Background: Most patients with myelodysplastic syndromes (MDS) require transfusions at the risk of ironoverload and associated organ damage, and death. Emerging evidence indicates that iron chelation ther-apy (ICT) could reduce mortality and improve survival in transfusion-dependent MDS patients, especiallythose classified as International Prognostic Scoring System (IPSS) Low or Intermediate-1 (Low/Int-1).Methods: Follow-up of a retrospective study. Sample included 127 Low/Int-1 MDS patients from 28 centersin Belgium. Statistical analysis stratified by duration (≥6 versus <6 months) and quality of chelation (adequate versus weak). Results: Crude chelation rate was 63% but 88% among patients with serum ferritin ≥1000 g/L. Of the 80chelated patients, 70% were chelated adequately mainly with deferasirox (26%) or deferasirox followingdeferoxamine (39%). Mortality was 70% among non-chelated, 40% among chelated, 32% among patientschelated ≥6 m, and 30% among patients chelated adequately; with a trend toward reduced cardiacmortality in chelated patients. Overall, median overall survival (OS) was 10.2 years for chelated and 3.1years for non-chelated patients (p < 0.001). For patients chelated ≥6 m or patients classified as adequatelychelated, median OS was 10.5 years. Mortality increased as a function of average monthly transfusionintensity (HR = 1.08, p = 0.04) but was lower in patients receiving adequate chelation or chelation ≥6 m(HR = 0.24, p < 0.001). Conclusion: Six or more months of adequate ICT is associated with markedly better overall survival. Thissuggests a possible survival benefit of ICT in transfusion-dependent patients with lower-risk MDS. [less ▲]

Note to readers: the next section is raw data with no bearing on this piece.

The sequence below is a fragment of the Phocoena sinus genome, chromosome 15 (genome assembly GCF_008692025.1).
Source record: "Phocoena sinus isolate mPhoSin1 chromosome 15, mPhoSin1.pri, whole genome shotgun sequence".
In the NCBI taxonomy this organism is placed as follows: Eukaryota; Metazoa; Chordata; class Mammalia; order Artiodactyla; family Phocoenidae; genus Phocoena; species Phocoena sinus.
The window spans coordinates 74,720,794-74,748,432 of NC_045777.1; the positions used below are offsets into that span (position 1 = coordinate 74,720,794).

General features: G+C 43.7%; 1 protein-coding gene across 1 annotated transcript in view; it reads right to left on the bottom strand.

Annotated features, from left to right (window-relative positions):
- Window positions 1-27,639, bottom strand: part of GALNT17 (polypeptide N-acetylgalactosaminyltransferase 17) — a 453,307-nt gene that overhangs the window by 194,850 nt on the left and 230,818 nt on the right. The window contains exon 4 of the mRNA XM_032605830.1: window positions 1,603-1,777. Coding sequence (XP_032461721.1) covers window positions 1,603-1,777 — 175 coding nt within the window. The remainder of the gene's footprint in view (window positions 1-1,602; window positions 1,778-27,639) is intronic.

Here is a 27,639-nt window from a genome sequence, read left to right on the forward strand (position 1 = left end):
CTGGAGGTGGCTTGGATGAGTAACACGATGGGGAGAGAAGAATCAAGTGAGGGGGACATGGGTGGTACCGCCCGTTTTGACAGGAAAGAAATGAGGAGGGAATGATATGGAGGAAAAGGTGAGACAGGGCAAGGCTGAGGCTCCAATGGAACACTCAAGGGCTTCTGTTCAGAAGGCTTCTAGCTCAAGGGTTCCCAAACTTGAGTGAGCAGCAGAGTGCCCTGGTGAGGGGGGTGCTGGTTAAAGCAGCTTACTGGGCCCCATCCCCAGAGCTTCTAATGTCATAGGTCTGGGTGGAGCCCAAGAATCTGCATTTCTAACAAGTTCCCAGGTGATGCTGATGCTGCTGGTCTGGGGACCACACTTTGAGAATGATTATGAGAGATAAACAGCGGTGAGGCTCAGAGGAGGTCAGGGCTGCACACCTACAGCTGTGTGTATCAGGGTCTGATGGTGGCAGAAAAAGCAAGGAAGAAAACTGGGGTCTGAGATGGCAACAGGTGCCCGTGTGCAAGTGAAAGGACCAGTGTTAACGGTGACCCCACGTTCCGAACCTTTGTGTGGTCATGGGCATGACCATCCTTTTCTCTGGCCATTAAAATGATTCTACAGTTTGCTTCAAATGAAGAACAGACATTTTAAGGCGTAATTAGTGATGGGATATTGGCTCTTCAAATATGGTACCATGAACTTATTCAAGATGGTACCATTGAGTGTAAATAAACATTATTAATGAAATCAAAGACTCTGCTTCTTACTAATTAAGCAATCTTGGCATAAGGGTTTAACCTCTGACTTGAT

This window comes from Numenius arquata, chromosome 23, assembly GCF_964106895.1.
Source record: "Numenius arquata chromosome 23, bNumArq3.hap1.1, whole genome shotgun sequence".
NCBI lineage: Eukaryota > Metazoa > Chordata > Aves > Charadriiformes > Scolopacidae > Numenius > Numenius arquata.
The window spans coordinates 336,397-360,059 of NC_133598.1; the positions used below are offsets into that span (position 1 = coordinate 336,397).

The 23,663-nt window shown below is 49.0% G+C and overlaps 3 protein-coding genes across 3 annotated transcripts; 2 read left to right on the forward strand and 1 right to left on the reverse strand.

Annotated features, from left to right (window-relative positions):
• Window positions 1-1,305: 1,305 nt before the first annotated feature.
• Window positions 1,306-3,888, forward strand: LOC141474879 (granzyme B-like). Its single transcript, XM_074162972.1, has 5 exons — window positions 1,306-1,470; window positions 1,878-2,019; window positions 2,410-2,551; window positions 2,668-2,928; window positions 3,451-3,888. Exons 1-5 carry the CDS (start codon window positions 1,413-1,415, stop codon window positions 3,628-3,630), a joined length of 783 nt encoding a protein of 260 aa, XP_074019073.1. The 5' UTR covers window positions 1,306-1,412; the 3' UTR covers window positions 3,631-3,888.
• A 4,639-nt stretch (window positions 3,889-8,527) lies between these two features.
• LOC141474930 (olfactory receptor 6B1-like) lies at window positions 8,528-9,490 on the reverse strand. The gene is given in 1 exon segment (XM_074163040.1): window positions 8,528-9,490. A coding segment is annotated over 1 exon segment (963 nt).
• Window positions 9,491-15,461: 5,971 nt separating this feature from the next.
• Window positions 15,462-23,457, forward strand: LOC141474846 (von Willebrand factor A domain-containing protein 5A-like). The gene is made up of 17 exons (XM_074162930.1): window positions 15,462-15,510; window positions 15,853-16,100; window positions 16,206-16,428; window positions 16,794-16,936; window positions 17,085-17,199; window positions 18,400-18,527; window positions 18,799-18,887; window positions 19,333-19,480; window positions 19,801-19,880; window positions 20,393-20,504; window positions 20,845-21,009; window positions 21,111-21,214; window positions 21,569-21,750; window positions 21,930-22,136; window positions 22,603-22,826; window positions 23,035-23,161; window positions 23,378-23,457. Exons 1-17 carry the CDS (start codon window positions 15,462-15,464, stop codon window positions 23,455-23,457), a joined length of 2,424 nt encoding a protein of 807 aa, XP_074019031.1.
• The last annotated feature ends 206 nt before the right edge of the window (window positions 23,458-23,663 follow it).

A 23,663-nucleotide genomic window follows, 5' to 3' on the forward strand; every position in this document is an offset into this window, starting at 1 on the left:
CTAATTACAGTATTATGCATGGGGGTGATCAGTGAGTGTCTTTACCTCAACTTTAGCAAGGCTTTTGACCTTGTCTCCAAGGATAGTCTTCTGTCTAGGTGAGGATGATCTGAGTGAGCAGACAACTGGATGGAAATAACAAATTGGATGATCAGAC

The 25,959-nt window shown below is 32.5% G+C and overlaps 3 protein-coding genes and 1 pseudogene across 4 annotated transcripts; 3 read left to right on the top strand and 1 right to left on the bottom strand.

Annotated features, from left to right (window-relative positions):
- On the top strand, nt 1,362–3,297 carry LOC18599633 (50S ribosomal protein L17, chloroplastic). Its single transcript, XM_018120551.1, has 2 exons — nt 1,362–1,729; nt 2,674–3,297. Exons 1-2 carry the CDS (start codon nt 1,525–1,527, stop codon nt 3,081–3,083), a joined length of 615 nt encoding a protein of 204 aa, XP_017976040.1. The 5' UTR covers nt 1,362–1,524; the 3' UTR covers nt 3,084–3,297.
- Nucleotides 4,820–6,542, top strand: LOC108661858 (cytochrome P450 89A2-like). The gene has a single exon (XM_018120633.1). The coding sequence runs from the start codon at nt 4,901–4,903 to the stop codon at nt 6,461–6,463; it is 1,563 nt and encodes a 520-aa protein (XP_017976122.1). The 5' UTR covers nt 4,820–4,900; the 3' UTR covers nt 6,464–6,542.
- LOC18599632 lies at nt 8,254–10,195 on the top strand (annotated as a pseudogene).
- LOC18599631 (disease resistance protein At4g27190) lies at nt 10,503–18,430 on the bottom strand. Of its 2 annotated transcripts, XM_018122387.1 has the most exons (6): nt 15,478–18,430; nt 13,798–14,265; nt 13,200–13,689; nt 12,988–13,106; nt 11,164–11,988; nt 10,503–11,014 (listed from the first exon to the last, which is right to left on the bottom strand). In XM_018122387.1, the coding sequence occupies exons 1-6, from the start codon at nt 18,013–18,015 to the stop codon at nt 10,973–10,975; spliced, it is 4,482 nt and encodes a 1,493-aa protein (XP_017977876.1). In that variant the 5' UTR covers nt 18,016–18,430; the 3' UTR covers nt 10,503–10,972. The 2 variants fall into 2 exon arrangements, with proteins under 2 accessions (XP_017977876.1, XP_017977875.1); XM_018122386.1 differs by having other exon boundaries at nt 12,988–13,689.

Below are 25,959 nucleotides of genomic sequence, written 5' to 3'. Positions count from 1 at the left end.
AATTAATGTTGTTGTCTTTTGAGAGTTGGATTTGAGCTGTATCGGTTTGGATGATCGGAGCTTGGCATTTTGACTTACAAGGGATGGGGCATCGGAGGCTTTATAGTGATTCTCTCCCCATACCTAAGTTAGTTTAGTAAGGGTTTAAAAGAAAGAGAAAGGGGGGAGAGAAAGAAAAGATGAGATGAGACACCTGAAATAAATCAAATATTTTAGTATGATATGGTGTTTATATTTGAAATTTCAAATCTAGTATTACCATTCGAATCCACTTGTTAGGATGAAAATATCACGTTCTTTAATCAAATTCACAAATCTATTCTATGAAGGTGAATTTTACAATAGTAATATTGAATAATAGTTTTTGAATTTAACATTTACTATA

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See detailLe myélome multiple asymptomatique : le paysage thérapeutique change
CAERS, Jo ULg; BEGUIN, Yves ULg

in Oncol. Hematol. (2014), 8

Le myélome multiple est le deuxième cancer hématologique en termes de fréquence avec plus de 700 nouveaux cas chaque année en Belgique. Le myélome asymptomatique, ou smoldering mye/omo, est un stade ... [more ▼]

Le myélome multiple est le deuxième cancer hématologique en termes de fréquence avec plus de 700 nouveaux cas chaque année en Belgique. Le myélome asymptomatique, ou smoldering mye/omo, est un stade précurseur du myélome multiple. En moyenne, les patients présentant un myélome asymptomatique ont un risque annuel de progression en myélome déclaré de 10%. Différents facteul"s ont été combinés dans des modélisations pronostiques: le rapport des chaînes légères, les anomalies radiologiques, la présence d'une gammapathie évolutive et l'infiltration médullaire > 60% ont récemment été identifiés comme facteurs prédictifs d'une progression précoce pour lesquels certains auteurs évoquent la mise en roùte d'un traitement anti-myélome. Cette stratégie thérapeutique précoce a démontré son efficacité dans une étude randomisée qui comparait un traitement par lénalidornide et dexaméthasone avec une approche attentiste chez des patients à risque. [less ▲]